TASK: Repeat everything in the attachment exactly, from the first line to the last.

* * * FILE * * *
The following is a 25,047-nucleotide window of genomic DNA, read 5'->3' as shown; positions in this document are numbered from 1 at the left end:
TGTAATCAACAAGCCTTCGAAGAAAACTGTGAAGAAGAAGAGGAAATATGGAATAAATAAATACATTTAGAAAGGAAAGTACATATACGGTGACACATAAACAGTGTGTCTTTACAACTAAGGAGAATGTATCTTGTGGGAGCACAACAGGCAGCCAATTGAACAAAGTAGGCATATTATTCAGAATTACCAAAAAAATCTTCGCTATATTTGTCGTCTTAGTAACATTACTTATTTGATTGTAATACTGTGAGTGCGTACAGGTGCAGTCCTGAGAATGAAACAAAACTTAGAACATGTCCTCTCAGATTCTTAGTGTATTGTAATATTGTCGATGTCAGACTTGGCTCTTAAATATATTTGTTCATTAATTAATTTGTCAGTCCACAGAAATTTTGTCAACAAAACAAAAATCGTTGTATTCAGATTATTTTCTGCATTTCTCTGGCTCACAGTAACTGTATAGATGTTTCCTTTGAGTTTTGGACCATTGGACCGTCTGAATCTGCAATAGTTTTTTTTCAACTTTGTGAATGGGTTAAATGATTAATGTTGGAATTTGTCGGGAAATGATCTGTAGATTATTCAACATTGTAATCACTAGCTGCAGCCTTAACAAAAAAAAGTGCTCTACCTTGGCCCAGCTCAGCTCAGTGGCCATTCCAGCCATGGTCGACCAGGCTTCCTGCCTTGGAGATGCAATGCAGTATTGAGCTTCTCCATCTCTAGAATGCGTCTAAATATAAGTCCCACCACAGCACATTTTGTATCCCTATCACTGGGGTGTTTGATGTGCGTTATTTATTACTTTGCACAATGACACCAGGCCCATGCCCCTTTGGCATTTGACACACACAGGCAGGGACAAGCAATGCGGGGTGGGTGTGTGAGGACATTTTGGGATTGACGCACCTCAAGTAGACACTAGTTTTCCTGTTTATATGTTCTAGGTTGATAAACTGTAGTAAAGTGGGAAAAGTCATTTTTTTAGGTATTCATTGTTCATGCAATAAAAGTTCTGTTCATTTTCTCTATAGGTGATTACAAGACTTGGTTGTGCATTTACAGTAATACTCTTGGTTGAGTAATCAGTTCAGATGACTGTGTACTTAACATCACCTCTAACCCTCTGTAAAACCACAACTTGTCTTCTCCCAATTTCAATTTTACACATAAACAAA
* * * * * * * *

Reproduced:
The following is a 25,047-nucleotide window of genomic DNA, read 5'->3' as shown; positions in this document are numbered from 1 at the left end:
TGTAATCAACAAGCCTTCGAAGAAAACTGTGAAGAAGAAGAGGAAATATGGAATAAATAAATACATTTAGAAAGGAAAGTACATATACGGTGACACATAAACAGTGTGTCTTTACAACTAAGGAGAATGTATCTTGTGGGAGCACAACAGGCAGCCAATTGAACAAAGTAGGCATATTATTCAGAATTACCAAAAAAATCTTCGCTATATTTGTCGTCTTAGTAACATTACTTATTTGATTGTAATACTGTGAGTGCGTACAGGTGCAGTCCTGAGAATGAAACAAAACTTAGAACATGTCCTCTCAGATTCTTAGTGTATTGTAATATTGTCGATGTCAGACTTGGCTCTTAAATATATTTGTTCATTAATTAATTTGTCAGTCCACAGAAATTTTGTCAACAAAACAAAAATCGTTGTATTCAGATTATTTTCTGCATTTCTCTGGCTCACAGTAACTGTATAGATGTTTCCTTTGAGTTTTGGACCATTGGACCGTCTGAATCTGCAATAGTTTTTTTTCAACTTTGTGAATGGGTTAAATGATTAATGTTGGAATTTGTCGGGAAATGATCTGTAGATTATTCAACATTGTAATCACTAGCTGCAGCCTTAACAAAAAAAAGTGCTCTACCTTGGCCCAGCTCAGCTCAGTGGCCATTCCAGCCATGGTCGACCAGGCTTCCTGCCTTGGAGATGCAATGCAGTATTGAGCTTCTCCATCTCTAGAATGCGTCTAAATATAAGTCCCACCACAGCACATTTTGTATCCCTATCACTGGGGTGTTTGATGTGCGTTATTTATTACTTTGCACAATGACACCAGGCCCATGCCCCTTTGGCATTTGACACACACAGGCAGGGACAAGCAATGCGGGGTGGGTGTGTGAGGACATTTTGGGATTGACGCACCTCAAGTAGACACTAGTTTTCCTGTTTATATGTTCTAGGTTGATAAACTGTAGTAAAGTGGGAAAAGTCATTTTTTTAGGTATTCATTGTTCATGCAATAAAAGTTCTGTTCATTTTCTCTATAGGTGATTACAAGACTTGGTTGTGCATTTACAGTAATACTCTTGGTTGAGTAATCAGTTCAGATGACTGTGTACTTAACATCACCTCTAACCCTCTGTAAAACCACAACTTGTCTTCTCCCAATTTCAATTTTACACATAAACAAA